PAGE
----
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Trump to Kim: Let’s Shake Hands at the DMZ

U.S. President Donald Trump says he is willing to meet North Korean leader Kim Jong Un at the demilitarized zone separating the two Koreas, “just to shake his hand and say hello.”

Trump made the offer in a tweet just hours ahead of landing in South Korea on Saturday.

After some very important meetings, including my meeting with President Xi of China, I will be leaving Japan for South Korea (with President Moon). While there, if Chairman Kim of North Korea sees this, I would meet him at the Border/DMZ just to shake his hand and say Hello(?)!

— Donald J. Trump (@realDonaldTrump) June 28, 2019

Speaking to reporters at the Group of 20 summit in Japan, Trump said he decided Saturday morning to “put out a feeler” to meet Kim, adding that such a meeting would only last for two minutes.

Kim has not responded to Trump’s offer. In a statement to reporters, South Korea’s presidential Blue House says “nothing has been finalized yet,” adding that Seoul continues to call for more dialogue with North Korea.

It isn’t clear whether South Korean President Moon Jae-in would also attend any meeting at the DMZ.

FILE – U.S. special representative to North Korea Steve Biegun speaks after being named by Secretary of State Mike Pompeo at the State Department in Washington, Aug. 23, 2018.

Indicator of progress

It would be the third meeting between Trump and Kim, who met in Singapore last June and in Vietnam in February.

Since Vietnam, working-level negotiations between Washington and Pyongyang have broken down because of disagreement over how to pace sanctions relief with the dismantlement of North Korea’s nuclear weapons.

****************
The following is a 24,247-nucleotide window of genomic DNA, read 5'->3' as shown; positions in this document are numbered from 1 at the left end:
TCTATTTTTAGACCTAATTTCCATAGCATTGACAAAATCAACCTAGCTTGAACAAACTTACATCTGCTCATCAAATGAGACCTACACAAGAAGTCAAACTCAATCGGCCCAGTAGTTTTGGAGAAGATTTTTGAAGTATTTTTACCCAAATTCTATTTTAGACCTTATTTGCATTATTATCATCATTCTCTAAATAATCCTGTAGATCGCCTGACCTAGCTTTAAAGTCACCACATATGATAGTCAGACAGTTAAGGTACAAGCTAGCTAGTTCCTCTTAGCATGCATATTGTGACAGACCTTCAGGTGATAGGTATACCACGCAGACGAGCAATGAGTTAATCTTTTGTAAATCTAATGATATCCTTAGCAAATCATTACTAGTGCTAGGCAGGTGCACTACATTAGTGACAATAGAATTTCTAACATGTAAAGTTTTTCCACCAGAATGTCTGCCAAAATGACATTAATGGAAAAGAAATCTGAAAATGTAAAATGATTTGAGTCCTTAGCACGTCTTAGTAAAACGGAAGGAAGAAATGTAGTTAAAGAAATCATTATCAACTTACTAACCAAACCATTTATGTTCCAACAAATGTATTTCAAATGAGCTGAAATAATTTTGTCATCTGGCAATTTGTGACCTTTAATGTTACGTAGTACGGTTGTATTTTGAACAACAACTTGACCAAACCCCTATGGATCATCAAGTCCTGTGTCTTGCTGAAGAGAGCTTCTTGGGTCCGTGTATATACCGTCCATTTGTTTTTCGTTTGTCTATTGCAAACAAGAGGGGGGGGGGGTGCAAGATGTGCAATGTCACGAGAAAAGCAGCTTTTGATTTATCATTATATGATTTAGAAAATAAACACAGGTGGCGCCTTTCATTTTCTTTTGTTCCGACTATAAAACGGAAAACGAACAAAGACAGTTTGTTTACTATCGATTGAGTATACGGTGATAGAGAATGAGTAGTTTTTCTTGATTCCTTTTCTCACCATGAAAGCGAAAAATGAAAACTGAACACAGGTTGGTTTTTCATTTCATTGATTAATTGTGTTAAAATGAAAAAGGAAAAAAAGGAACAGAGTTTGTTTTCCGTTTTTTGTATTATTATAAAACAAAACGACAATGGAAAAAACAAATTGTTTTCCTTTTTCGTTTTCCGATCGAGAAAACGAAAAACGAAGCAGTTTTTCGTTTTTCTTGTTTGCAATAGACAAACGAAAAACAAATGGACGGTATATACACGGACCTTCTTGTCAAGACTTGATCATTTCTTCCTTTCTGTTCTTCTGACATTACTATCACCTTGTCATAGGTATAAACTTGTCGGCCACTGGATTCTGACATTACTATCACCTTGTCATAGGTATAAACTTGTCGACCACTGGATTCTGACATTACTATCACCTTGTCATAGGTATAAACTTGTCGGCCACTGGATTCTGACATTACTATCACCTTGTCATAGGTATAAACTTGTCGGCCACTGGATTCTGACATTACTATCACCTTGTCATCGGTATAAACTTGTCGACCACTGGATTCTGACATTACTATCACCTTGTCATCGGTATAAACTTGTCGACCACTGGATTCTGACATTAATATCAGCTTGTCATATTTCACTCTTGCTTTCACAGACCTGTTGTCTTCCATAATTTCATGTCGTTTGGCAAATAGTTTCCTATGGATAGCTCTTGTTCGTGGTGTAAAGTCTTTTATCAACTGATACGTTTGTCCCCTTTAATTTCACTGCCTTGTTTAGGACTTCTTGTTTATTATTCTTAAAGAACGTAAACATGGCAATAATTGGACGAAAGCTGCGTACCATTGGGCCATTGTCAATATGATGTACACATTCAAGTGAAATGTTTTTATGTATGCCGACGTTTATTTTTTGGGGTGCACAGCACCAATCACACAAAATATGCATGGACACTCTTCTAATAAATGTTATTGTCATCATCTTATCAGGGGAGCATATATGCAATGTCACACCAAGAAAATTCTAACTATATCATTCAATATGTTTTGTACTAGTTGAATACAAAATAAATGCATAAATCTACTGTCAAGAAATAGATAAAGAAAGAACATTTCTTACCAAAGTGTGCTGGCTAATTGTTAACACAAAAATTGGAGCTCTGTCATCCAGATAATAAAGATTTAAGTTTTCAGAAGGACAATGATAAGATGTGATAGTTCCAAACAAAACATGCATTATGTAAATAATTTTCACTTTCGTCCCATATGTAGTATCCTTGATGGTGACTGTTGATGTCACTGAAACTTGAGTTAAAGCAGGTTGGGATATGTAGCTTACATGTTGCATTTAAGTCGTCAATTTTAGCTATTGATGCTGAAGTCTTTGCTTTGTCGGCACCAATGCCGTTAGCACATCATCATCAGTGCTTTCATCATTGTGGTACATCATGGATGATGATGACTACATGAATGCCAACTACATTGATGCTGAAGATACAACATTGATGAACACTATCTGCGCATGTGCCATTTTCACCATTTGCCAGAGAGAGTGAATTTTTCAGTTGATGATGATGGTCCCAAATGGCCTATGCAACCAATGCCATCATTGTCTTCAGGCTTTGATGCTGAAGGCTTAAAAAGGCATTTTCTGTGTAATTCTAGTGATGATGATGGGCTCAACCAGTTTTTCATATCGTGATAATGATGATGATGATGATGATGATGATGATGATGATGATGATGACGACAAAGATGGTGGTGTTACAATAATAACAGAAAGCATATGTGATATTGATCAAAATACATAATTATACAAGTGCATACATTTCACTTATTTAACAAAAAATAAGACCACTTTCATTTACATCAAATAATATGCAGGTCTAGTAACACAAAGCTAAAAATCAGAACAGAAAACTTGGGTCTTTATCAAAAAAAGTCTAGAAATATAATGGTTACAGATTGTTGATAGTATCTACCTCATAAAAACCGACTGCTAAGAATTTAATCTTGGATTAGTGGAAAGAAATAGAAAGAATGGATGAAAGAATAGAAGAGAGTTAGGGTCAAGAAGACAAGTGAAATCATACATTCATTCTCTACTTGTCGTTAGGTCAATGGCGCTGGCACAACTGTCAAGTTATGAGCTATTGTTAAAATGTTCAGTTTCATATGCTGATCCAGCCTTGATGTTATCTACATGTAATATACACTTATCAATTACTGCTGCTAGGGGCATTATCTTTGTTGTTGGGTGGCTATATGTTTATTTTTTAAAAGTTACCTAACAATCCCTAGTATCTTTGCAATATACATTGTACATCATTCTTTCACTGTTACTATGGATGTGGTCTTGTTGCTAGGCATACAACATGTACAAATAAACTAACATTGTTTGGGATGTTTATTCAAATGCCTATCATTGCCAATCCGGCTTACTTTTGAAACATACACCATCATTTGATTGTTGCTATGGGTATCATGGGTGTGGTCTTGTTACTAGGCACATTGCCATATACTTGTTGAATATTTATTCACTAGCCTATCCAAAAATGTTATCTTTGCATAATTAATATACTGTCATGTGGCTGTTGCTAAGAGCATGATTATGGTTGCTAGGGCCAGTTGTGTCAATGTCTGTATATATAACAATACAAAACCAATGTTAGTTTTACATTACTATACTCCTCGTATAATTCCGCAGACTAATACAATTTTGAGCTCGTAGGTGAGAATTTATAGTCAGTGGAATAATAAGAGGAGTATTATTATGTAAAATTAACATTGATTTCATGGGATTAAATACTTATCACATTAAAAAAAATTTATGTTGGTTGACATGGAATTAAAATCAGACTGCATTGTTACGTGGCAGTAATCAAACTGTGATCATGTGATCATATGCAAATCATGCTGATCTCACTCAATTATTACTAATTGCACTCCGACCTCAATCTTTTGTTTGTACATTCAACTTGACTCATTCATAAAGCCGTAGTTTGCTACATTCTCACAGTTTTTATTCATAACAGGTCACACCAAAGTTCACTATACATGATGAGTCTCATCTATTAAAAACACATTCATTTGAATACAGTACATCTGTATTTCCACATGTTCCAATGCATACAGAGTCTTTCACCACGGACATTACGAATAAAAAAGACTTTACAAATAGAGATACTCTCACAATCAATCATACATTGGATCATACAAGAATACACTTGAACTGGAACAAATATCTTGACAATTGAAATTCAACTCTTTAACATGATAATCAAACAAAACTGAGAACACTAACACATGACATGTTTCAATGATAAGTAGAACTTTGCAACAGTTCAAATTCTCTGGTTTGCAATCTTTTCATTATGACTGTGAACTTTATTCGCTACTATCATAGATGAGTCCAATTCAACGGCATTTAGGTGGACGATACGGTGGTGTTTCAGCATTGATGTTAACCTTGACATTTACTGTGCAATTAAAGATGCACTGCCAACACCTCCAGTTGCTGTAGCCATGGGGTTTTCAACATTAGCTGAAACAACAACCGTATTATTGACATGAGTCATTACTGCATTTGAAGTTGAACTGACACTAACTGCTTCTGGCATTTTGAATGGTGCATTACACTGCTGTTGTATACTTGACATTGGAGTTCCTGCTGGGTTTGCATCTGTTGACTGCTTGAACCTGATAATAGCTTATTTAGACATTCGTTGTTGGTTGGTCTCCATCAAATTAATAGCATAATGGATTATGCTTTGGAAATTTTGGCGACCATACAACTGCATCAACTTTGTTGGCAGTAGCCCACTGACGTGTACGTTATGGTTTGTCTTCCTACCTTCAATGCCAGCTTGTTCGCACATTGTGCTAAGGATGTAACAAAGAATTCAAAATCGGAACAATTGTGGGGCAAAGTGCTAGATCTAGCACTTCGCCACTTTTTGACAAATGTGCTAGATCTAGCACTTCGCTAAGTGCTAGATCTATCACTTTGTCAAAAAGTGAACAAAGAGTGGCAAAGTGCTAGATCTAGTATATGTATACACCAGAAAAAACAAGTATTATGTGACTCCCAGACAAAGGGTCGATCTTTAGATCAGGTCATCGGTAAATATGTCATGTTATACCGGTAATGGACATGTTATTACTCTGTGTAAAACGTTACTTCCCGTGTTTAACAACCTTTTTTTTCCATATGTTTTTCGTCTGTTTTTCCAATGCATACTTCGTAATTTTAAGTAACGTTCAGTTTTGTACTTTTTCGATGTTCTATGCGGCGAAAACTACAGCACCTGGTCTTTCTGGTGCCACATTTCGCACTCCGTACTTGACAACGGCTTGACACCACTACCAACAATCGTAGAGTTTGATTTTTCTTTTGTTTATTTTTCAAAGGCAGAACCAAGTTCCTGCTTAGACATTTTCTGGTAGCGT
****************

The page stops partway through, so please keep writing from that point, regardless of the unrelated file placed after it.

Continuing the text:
In recent weeks, Trump and Kim have exchanged personal letters, raising hopes the talks may get back on track. But it isn’t clear more top-level diplomacy can advance the talks, because neither side appears to have softened their negotiating position.

Even though most eyes will be on a possible Trump-Kim meeting, a key indicator of progress is whether North Korean counterparts meet with U.S. Special Representative Stephen Biegun, says Leif-Eric Easley, a professor at Ewha University in Seoul.

“Progress on inter-Korean relations and denuclearization requires that the Kim regime agree to working-level talks to negotiate next steps,” Easley says. Absent substantive talks, further summits with Kim “run the risk of appearing to accept North Korea as a nuclear state,” he adds.

FILE – North Korean leader Kim Jong Un, left, and South Korean President Moon Jae-in walk together at the border village of Panmunjom in the Demilitarized Zone, April 27, 2018.

Meeting at JSA?

It isn’t clear where along the 250-kilometer-long DMZ Trump intends to visit.

The Joint Security Area (JSA) has long been mentioned as a possible venue for a Trump-Kim meeting. The JSA, also known as the Panmunjom border village, is the only spot along the DMZ where North and South Korean soldiers can stand face-to-face.

Though the area would provide a dramatic setting for a high-profile summit, some fear a brief Trump-Kim meeting would be trivial unless accompanied by serious negotiations.